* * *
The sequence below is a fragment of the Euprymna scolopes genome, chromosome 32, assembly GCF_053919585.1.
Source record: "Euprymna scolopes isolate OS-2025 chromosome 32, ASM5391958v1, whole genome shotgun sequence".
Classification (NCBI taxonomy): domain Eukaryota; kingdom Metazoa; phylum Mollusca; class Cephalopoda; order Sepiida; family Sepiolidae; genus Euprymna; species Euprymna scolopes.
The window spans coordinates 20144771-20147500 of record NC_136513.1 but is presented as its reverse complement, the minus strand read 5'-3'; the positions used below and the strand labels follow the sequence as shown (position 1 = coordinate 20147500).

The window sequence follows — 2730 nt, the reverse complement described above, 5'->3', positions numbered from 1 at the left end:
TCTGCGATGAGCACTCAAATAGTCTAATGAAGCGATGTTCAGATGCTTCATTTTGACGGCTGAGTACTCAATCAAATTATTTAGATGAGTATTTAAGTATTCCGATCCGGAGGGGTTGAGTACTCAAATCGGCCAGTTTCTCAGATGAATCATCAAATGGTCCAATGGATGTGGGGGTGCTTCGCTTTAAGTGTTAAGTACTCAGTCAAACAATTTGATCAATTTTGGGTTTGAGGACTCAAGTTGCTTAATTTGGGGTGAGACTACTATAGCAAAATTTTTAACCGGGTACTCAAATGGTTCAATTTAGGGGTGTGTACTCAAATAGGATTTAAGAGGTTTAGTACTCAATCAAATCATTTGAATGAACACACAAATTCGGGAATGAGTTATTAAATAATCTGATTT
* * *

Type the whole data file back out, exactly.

The sequence below is a fragment of the Euprymna scolopes genome, chromosome 32, assembly GCF_053919585.1.
Source record: "Euprymna scolopes isolate OS-2025 chromosome 32, ASM5391958v1, whole genome shotgun sequence".
Classification (NCBI taxonomy): domain Eukaryota; kingdom Metazoa; phylum Mollusca; class Cephalopoda; order Sepiida; family Sepiolidae; genus Euprymna; species Euprymna scolopes.
The window spans coordinates 20144771-20147500 of record NC_136513.1 but is presented as its reverse complement, the minus strand read 5'-3'; the positions used below and the strand labels follow the sequence as shown (position 1 = coordinate 20147500).

The window sequence follows — 2730 nt, the reverse complement described above, 5'->3', positions numbered from 1 at the left end:
TCTGCGATGAGCACTCAAATAGTCTAATGAAGCGATGTTCAGATGCTTCATTTTGACGGCTGAGTACTCAATCAAATTATTTAGATGAGTATTTAAGTATTCCGATCCGGAGGGGTTGAGTACTCAAATCGGCCAGTTTCTCAGATGAATCATCAAATGGTCCAATGGATGTGGGGGTGCTTCGCTTTAAGTGTTAAGTACTCAGTCAAACAATTTGATCAATTTTGGGTTTGAGGACTCAAGTTGCTTAATTTGGGGTGAGACTACTATAGCAAAATTTTTAACCGGGTACTCAAATGGTTCAATTTAGGGGTGTGTACTCAAATAGGATTTAAGAGGTTTAGTACTCAATCAAATCATTTGAATGAACACACAAATTCGGGAATGAGTTATTAAATAATCTGATTT